“A lot of people snore when they’re sleeping flat on their backs,” said Currie, “but I would snore even when I was on my side. It kept my husband up.”

Last August, Currie checked into the lab at 8 p.m. and technicians hooked her up to a number of monitors. Then, they watched her while she slept. “They’re testing all kinds of things — how you’re breathing, your oxygen saturation and your heart rate,” Currie said. “They’re looking for anything that interrupts your sleep.”

In Currie’s case, the prescription was a device called a CPAP, ordered by Dr. Srinivas Mummadi, a pulmonary disease specialist at Tuality. Wearing the appliance has helped her avoid airway collapse while sleeping, giving her a shot at a full eight hours of rest.

“I’m on a better machine now, with headgear that fits me,” reported Currie. “It’s basically a nasal application that directs warm air in through my nose.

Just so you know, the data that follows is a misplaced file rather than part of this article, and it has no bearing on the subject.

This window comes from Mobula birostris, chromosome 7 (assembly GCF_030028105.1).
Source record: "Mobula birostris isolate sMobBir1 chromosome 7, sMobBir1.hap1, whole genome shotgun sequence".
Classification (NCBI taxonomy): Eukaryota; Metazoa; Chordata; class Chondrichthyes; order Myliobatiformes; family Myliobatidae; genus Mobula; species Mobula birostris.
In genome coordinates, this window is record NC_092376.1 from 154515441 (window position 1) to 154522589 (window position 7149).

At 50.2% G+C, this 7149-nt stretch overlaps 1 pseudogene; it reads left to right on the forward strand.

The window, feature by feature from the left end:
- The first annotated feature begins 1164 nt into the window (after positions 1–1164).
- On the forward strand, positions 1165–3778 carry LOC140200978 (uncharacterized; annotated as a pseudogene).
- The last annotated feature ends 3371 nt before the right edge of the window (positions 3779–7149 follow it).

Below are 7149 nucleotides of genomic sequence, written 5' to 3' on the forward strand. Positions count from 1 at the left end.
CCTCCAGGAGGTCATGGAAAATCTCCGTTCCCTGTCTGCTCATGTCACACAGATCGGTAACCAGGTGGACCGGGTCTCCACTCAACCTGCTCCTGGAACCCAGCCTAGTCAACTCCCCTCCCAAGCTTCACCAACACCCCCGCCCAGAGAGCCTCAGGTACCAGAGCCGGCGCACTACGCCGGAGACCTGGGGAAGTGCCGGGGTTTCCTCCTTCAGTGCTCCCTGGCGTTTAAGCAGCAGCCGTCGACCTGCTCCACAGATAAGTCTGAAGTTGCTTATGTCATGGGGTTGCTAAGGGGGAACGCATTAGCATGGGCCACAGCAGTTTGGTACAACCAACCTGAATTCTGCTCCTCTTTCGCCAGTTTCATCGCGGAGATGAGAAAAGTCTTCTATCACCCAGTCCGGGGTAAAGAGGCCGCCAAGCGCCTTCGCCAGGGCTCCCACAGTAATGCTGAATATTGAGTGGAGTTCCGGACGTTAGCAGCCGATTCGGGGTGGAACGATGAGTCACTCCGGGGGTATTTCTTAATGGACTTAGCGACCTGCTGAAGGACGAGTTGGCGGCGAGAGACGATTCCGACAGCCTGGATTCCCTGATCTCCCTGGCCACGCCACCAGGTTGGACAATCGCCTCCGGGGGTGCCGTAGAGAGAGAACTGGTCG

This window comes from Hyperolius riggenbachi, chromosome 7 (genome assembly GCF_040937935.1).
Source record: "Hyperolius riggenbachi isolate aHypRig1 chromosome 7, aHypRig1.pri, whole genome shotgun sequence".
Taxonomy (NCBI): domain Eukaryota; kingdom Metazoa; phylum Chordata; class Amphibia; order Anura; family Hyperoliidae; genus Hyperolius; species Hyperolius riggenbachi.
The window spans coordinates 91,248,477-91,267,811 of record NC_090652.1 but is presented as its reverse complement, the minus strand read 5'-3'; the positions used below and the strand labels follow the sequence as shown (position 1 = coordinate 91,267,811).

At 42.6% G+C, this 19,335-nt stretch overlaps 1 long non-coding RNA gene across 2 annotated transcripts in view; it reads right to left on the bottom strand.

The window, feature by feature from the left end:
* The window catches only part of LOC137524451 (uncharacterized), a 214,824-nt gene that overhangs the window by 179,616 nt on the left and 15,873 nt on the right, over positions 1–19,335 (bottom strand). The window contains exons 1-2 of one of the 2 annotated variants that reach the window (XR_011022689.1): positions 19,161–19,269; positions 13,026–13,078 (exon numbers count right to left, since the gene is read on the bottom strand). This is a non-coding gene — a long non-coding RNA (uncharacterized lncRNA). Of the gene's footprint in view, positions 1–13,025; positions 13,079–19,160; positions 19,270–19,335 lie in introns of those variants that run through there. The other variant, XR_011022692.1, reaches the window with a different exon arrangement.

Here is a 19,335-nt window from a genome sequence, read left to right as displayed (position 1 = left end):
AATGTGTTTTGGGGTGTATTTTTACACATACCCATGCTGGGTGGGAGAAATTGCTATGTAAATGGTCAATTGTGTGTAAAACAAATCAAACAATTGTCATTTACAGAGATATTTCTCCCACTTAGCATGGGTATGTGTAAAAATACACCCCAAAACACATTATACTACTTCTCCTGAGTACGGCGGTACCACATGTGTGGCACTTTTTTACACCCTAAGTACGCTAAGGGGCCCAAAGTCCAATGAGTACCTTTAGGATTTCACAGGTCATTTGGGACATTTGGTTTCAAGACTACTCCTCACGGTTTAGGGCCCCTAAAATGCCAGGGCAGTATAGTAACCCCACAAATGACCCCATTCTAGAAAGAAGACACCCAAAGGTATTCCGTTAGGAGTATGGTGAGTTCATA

“The trick for me was getting the proper oxygen saturation level. A person should be at 98 percent, but with my sleep apnea, mine was dropping into the 70s.”

Patients from ‘all over’

For many sleep-deprived people, discoveries made during a 10-hour analysis can be life-changing. Tuality’s lab can handle two overnight sleep-study patients at a time, usually by referral from a primary care physician. Various data — including brain activity and breathing patterns — are recorded by lab staff.

The next morning, Hahn or another doctor reads the study and schedules a follow-up appointment with the subject to discuss various approaches to solving his or her problem.

“We run studies every night of the week, and our patients come from all over the Portland metro area,” noted Hahn.

Sasheen Pack, who has managed the sleep lab for the past two years, said she’s particularly gratified by feedback from patients who spend the night at the facility.

“When they arrive at the lab, sometimes they’re very fearful at first,” said Pack, a respiratory therapist who has worked at Tuality for 11 years. “They’re not sure what’s going to happen. But after they talk to our technicians and hear about the equipment and what will be happening overnight, they start to relax.”